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Fri May 6, 2016, 08:20 AM

The Party’s Over in Alaska

The Party’s Over in Alaska
With oil revenue off, Alaska may be out of savings in two years.

(Bloomberg Businessweek) On an early morning in late March, a Beechcraft turboprop plane takes off from Juneau, Alaska, the only U.S. state capital not accessible by road. As the aircraft heads north over America’s largest national forest to Fairbanks, 700 miles away, Alaska Governor Bill Walker yawns and stretches his long legs. Across the aisle, wrapped in a fleece blanket, sits his wife and closest adviser, Donna. Easter is coming up, and the two discuss what to include in their grandchildren’s baskets. Donna suggests putting a $1 bill inside each plastic egg. “A dollar each?” the governor asks incredulously. “We’re in a budget crisis here.”

America’s Last Frontier is in trouble. The 40-year oil boom that turned Alaska from a frigid backwater into one of the nation’s richest states is over. Not only have petroleum prices crashed, but Alaska’s supply of crude is running out. Thirty years ago the state was pumping 2 million barrels a day, a quarter of all U.S. output. But over the past decade, the Prudhoe Bay oil field, once the largest in North America, has started to reach the end of its life. Alaska’s output has fallen to 500,000 barrels a day, enough to fill only one-quarter of the capacity of the state’s main economic artery, the 800-mile Trans-Alaska Pipeline System.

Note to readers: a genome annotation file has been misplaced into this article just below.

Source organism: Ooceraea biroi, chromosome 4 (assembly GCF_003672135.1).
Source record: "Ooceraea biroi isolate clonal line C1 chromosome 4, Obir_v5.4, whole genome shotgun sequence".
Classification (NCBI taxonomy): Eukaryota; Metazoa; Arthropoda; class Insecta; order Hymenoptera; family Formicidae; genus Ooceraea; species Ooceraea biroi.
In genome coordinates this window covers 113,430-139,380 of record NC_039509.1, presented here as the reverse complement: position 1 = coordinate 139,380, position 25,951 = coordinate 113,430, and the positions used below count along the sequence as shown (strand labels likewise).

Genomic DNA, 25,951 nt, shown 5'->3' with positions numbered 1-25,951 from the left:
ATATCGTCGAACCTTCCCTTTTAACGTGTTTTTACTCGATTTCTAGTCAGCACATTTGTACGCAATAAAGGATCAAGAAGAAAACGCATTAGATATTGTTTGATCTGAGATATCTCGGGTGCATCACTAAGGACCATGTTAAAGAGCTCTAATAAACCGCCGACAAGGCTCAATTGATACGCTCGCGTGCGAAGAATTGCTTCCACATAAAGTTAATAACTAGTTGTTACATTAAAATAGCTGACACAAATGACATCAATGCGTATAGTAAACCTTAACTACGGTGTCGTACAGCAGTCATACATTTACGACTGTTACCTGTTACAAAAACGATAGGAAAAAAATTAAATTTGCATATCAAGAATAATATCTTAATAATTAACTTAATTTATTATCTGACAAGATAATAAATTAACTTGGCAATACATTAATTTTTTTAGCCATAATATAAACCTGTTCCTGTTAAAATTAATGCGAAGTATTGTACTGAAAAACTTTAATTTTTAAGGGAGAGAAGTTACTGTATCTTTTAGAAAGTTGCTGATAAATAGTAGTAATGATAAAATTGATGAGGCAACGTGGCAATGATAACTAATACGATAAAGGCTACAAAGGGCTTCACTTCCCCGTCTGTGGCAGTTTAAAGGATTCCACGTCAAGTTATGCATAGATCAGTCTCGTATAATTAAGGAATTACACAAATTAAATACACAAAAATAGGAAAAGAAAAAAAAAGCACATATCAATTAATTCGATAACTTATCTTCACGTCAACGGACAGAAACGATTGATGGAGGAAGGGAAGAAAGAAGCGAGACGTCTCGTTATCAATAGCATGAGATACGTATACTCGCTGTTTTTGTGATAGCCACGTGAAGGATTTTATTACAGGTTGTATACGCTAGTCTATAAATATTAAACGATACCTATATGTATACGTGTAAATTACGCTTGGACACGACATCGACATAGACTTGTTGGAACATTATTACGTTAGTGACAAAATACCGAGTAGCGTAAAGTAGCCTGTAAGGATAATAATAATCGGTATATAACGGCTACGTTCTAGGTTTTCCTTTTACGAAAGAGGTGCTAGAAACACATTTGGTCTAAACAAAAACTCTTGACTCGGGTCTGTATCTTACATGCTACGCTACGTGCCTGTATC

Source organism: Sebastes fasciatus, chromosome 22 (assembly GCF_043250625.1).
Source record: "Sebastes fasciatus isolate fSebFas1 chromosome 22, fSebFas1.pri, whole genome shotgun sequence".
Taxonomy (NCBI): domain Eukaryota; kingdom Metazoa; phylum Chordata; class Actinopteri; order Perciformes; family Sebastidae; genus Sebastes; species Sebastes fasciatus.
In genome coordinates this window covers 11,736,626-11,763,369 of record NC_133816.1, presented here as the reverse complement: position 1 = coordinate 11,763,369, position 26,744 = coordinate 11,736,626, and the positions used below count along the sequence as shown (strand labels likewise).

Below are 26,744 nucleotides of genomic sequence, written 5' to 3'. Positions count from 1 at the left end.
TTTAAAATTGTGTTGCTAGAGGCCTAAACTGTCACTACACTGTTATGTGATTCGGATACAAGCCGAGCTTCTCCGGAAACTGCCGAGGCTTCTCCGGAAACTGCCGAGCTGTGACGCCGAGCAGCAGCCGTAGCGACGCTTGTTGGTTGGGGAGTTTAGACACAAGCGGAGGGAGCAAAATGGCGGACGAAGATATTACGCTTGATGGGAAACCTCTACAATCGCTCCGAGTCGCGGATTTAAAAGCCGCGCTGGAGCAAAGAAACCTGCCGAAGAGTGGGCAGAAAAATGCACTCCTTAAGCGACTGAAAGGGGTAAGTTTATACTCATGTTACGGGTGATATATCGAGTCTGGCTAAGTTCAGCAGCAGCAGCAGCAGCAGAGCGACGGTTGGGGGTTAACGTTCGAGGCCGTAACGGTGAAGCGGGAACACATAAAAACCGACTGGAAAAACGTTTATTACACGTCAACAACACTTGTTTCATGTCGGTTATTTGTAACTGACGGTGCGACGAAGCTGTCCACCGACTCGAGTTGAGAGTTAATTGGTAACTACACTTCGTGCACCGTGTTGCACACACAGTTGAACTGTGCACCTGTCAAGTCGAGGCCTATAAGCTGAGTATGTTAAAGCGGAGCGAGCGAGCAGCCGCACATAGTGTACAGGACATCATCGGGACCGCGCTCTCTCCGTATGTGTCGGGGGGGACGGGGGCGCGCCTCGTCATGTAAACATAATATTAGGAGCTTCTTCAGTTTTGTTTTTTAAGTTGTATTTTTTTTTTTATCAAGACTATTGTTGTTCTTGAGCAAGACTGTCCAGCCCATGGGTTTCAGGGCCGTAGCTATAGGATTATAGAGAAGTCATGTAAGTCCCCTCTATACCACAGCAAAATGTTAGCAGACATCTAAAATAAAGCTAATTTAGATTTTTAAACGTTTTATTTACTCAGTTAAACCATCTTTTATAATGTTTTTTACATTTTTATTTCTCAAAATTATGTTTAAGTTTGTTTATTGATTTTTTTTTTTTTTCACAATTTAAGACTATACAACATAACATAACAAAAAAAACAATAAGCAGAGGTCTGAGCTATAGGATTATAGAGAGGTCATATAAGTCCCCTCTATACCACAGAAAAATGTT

With 90 percent of the general fund revenue tied to oil, the collapse has been devastating. Alaska, facing a $4 billion budget deficit, is one of four energy states that have slid into recession over the past year because of cheap oil. The state’s rainy day fund is burning through $11 million a day. If that keeps up, it will be out of emergency funds within two years.

The unenviable task of fixing this mess rests with Walker, a 65-year-old former carpenter who won the governor’s office by about 6,000 votes in 2014 as an independent after leaving the Republican Party. Walker came in with big plans that included expanding Medicaid and building a natural gas pipeline, all without raising taxes. He’s since had to switch to a proposal that rewrites the social compact at the heart of Alaska since it achieved statehood in 1959: Its 738,000 residents enjoy the country’s lowest tax burden and highest per capita rate of state spending. .............(more)


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